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Tuesday, 12 March, 2002, 15:07 GMT
Opec: Playing Russia's oil game
Oil prices have almost returned to their pre-September level amid market fears raised by US military action against Iraq, one of the world's leading oil producers.
The composite "basket price" of Opec crude oil, used by the cartel to monitor the market, was $22.44 per barrel on Monday - at the lower end of its target range of $22-$28 for the first time since last September.
However, the International Energy Agency (IEA) said on Tuesday that, despite the rise in prices, overall demand for oil is still lagging behind economic recovery in the US.
The agency said it shaved its forecast for growth of global oil demand by 80,000 barrels per day to 420,000.
This brings the world's current total demand to 76.4m barrels a day.
"Upward revisions to US data may fuel heightened optimism about the health and prospects of the global economy, but the implications for oil demand are not so bullish," the IEA's report said.
Opec's battle for Russia
No wonder then that Opec, preparing for its meeting in Vienna on Friday, is trying to persuade non-cartel countries, which account for 63% of the world's oil output, not to increase their exports.
While the cartel hints at maintaining its current level of production or even cutting it, possible defiance from Russia looks to be one of its main concerns.
Russia's pledge to curb oil production in the first quarter of 2002 by 150,00 barrels per day was instrumental in averting a price war threatened by Opec, and in securing production cuts from cartel members themselves.
As the second quarter approaches, the cartel is trying to persuade Moscow to keep to its current quotas.
Venezuelan energy minister Alvaro Silva, who arrived in Moscow on Monday, said he was confident Russia would support Opec's export curbs into the second quarter.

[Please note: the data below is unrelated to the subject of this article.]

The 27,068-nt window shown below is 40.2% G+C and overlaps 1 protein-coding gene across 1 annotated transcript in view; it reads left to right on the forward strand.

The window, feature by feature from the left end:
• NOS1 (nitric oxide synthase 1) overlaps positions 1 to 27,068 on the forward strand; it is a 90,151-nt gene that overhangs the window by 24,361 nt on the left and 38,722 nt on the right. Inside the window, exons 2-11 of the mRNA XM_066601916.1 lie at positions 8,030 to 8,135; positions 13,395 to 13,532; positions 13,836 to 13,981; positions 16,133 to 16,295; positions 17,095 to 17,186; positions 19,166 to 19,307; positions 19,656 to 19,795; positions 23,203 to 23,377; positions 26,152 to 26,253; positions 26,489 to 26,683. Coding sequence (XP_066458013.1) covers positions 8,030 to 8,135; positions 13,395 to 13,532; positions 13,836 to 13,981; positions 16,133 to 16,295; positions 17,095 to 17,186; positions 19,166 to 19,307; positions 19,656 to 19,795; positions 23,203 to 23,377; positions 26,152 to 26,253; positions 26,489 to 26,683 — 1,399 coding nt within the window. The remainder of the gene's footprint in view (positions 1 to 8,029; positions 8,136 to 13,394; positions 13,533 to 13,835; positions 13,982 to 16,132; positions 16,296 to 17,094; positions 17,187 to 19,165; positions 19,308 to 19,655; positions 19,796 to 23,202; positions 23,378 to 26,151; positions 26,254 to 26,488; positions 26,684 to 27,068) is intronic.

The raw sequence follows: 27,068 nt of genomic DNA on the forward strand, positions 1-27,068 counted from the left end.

But neither him, nor Opec secretary general Ali Rodriguez and the cartel's president Rilwanu Lukman, could secure a firm pledge from Moscow, which has limited itself to a promise of a "future cooperation" with the organisation.
Russia's officials fear that cutting output now would lead to the country losing market share and put an unsustainable pressure on its budget.
The country's revenues are strongly dependent on oil exports and as huge repayments of the state debt - scheduled for 2003 - approach, Moscow doesn't want to see a steady flow of much-needed hard currency dry up.
On the other hand, Moscow, doesn't want to start a price war with Opec by rebuffing the cartel's requests outright.
Export rises amid promised cuts
Russian oil companies have invested heavily in production and started to increase output significantly in the second part of 2001.
Analysts say that even if Russia makes a commitment to continue curbs beyond March, it will not mean too much in practice.
"Russia's logic will be to verbally commit and then turn a blind eye on real volumes of exports," the head of Moscow-based international Petroleum institute, Yevgeny Khartukov, said.
Unlike the majority of Opec countries, Russia's oil industry is mainly private.
It said the volume of oil, running out of the country through the pipeline, is roughly equal to the cut that was promised to Opec.
But the oil companies have proven to be rather inventive in using alternative means of export - from railroads to sea tankers.
Russia's largest oil company Yukos reportedly shipped an equivalent of 100,000 barrels per day - two-thirds of a promised cut - via Ukraine's port Feodosia.
Baltic ports of Tallinn and Ventspils also saw a surge in crude oil transit, and at least two large tankers were loaded in Russia's Black Sea port of Novorossiisk in January.
In addition, analysts in Kiev said that a re-export of Russian oil through neighbouring Ukraine and Belorussia rose during the winter.
And the government's decision to lift fuel oil exports quotas paves the way for an even higher jump in export volumes.
Fighting for market share
The International Energy Agency said on Tuesday that oil exports from the former Soviet Union were up 940,000 barrels per day in February, despite Russia's promise to cut exports in the first quarter.
Exports from the region was at the second highest level on record in February at 5.08 million barrels per day.
IEA did not publish separate data for Russia, but the country usually accounts for up to three-quarters of the exports from the region.
However, Moscow has denied any allegations of not observing the export cut and is providing a high-profile welcome to the Opec's top brass.
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